Thursday, May 30, 2024

Sultana Disaster Museum picks director to lead an expanded venue that will add 'wow factor' to story of 1865 steamboat explosion on the Mississippi

The longtime executive director of the Stax Museum of American Soul Music in Memphis is leaving to oversee the expansion of a museum in Marion, Ark., dedicated to the story of the Sultana maritime disaster that occurred near the end of the Civil War.

The Sultana Historical Preservation Society announced Thursday the hiring of Jeff Kollath, who had been at the Stax museum for nine years and previously worked at historical, veterans and humanities sites in his native Wisconsin.

Kollath (left), who is in his mid-40s, officially starts work as executive director at the Sultana Disaster Museum on July 1, a day after he leaves his current job.

An enticement was an opportunity to build something fresh. Kollath will be deeply involved in devising exhibits for the new location of the Sultana museum.

"As a museum professional, one of my greatest joys has been uncovering, interpreting and telling the stories of everyday people and their extraordinary lives,” Kollath said in a news release. “There are thousands of stories to be told in this new museum. The Sultana disaster is something that still reverberates generations later, and I look forward to working with the board and others in making this important story come alive in our museum for guests of all ages."

The society touted Kollath’s experience in grant writing, budget development, facilities management, public speaking and exhibit development and design. The Memphis museum where he has worked provides a deep look at Stax records, which was instrumental in the development of soul music.

“Jeff expressed to the Board of Directors his passion for making history come alive through high quality exhibitions, immersive educational experiences, and free, accessible programming, and we could not be more excited,” the Sultana board said. Marion is across the Mississippi River from Memphis. 

The society earlier this year awarded a construction contract for a larger, more dynamic museum than the current small one a few blocks away. The venue will be housed in the gymnasium of an old high school, with a couple additions.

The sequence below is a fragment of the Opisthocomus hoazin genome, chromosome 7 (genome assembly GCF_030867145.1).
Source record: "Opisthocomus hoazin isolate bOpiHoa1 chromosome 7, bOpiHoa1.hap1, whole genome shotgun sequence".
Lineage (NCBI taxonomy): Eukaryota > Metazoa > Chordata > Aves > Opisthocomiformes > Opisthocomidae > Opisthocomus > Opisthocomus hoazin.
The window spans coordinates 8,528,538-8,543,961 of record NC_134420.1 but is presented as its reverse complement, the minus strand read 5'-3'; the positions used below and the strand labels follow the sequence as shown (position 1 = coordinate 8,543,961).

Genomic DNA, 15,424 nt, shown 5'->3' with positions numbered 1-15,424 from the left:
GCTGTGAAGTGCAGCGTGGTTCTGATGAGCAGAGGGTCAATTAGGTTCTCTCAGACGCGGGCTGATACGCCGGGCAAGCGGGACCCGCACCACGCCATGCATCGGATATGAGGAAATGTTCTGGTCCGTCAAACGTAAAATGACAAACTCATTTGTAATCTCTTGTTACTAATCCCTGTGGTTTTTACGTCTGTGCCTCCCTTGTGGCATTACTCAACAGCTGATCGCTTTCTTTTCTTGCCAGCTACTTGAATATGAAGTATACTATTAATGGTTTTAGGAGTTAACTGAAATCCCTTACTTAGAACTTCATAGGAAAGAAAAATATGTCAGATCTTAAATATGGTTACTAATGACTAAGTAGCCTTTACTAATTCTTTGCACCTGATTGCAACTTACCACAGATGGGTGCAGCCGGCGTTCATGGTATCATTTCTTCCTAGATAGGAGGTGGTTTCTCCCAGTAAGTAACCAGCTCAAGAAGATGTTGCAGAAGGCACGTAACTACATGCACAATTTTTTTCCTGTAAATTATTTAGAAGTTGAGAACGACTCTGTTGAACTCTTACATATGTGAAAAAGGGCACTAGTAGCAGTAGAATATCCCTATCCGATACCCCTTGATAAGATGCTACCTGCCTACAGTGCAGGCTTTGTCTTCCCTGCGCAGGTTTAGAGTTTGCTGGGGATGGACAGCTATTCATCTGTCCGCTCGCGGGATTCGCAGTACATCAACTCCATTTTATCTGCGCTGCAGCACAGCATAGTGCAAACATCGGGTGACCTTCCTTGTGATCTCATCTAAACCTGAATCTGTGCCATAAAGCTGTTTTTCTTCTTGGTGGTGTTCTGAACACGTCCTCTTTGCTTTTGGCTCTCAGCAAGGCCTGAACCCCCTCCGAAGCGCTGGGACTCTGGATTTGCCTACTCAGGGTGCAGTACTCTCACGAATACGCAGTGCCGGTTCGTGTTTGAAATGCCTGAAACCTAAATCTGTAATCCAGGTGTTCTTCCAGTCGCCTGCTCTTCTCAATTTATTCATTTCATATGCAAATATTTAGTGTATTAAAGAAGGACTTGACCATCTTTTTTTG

Museum acquired this Grand Army of the Republic item remembering brothers who died on boat (SPHS)
Marion, close to where the side-wheeler Sultana exploded and caught fire in the Mississippi River, broke ground in 2022 for the venue, which will honor soldiers who died in the disaster and local residents who helped save others who were plunged into the river in late April 1865. About 1,200 passengers and crew perished. Hundreds of Federal soldiers, many recently freed from Confederate prisons, including Andersonville and Cahaba, were on their way home.

John Fogleman, president of the Sultana Historical Preservation Society, told the Picket in an email Thursday, "Especially valuable is Jeff's ability to tell compelling stories in a compelling way. Our museum is all about telling the story of the individual soldiers and that is one of Jeff's strengths."

Kollath has been in the museum business for 20 years and has experience in telling the stories of soldiers through his work at the Wisconsin Veterans Museum.

Pat Mitchell Worley, CEO of the Soulsville Foundation, which overseas the Stax museum, said the museum professional is “a lover of great stories at heart, and Stax and the Sultana, the greatest maritime disaster in America, are both that. He’s getting the chance to create a museum from the ground up, and draw on his passion for research and storytelling with this new opportunity."

Design for the front of larger museum in Marion (Courtesy Sultana Disaster Museum)
Worley said Kollath oversaw a major renovation of the Memphis museum last year for its 20th anniversary, created a program offering free field trips for all Title One schools in Tennessee and “has been a tireless supporter of free educational programming, curating more than just exhibits, but also having conversations surrounding the story of Stax, how history shaped it then, and continues to do so today.”

Most recently, Kollah was instrumental with the research required to tell the Stax story as part of a recently released HBO docuseries

Gene Salecker, Sultana author, collector and museum supporter, previously said he believes the big attraction at the new museum will be a mock-up of the forward part of the Sultana, which will include the steamboat’s boilers.

“Since the boilers were the main cause of the destruction of the Sultana, we are hoping to have a display on how the boilers worked and what went wrong,” he said, describing the overall museum experience as immersive. “We have tons of information and a great number of artifacts to put into each display.”

Museum officials say the exhibits will build off the full story of the Sultana with information about the importance of the river, the Confederate prisoner of war camps at Cahaba and Andersonville, the bribery and corruption that led to the overcrowding of the boat, the explosion and fire, and the creation of the Sultana Survivors Association. (At left, photo of 1891 reunion banner, courtesy of SHPS)

Fogleman said construction at the gymnasium-auditorium has slowed somewhat after the discovery of issues related to water leaks in the roof and elsewhere.

"Before interior work can continue a new roof will be required. Some of this was anticipated but some was not. Since federal grants are involved, it slows the process."

Previous Sultana coverage:

No comments:

Post a Comment